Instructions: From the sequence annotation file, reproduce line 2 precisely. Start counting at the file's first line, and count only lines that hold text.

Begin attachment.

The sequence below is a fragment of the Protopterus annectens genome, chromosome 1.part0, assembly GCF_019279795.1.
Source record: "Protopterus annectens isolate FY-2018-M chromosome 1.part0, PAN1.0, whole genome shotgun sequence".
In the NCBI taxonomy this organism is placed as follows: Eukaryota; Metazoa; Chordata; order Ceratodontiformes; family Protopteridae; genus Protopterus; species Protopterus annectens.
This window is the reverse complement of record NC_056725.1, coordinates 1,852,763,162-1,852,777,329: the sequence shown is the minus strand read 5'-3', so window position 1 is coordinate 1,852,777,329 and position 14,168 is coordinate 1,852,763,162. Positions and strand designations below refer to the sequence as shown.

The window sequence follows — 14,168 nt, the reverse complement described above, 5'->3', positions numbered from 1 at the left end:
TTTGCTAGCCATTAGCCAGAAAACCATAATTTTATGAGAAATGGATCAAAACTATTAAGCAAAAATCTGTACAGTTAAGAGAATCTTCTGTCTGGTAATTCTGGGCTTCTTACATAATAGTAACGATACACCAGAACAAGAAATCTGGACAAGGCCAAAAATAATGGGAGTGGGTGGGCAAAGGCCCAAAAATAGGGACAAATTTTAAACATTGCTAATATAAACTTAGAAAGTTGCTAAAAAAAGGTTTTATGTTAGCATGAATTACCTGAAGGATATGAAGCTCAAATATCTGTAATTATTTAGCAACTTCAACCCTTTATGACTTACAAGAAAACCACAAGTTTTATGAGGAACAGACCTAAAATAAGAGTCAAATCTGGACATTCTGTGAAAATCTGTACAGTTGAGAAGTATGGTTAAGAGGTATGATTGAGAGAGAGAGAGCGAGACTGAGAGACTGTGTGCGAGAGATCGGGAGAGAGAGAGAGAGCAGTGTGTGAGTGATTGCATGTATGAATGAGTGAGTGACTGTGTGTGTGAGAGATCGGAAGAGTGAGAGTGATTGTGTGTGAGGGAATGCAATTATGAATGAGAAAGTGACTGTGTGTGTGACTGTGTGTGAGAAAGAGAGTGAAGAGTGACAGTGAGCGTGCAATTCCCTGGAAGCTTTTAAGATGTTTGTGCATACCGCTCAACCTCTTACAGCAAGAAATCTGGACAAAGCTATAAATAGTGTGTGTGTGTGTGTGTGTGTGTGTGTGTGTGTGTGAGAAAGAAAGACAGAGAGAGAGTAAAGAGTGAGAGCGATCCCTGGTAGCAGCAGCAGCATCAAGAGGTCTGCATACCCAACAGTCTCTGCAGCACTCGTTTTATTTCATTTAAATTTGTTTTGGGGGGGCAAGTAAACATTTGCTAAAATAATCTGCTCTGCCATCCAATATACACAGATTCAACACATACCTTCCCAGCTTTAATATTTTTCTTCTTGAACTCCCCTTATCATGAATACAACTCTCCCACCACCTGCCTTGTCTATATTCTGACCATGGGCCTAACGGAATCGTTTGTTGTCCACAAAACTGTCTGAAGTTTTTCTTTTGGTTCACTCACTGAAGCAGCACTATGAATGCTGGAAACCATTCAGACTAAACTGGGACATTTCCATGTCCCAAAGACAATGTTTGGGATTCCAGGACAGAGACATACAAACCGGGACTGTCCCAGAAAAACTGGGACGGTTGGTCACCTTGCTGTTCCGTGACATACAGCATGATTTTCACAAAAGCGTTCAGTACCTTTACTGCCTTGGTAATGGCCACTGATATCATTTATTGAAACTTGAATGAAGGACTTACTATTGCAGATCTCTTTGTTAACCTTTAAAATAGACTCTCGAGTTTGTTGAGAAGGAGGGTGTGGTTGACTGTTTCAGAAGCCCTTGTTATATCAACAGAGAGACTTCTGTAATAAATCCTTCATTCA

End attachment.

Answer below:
Source record: "Protopterus annectens isolate FY-2018-M chromosome 1.part0, PAN1.0, whole genome shotgun sequence".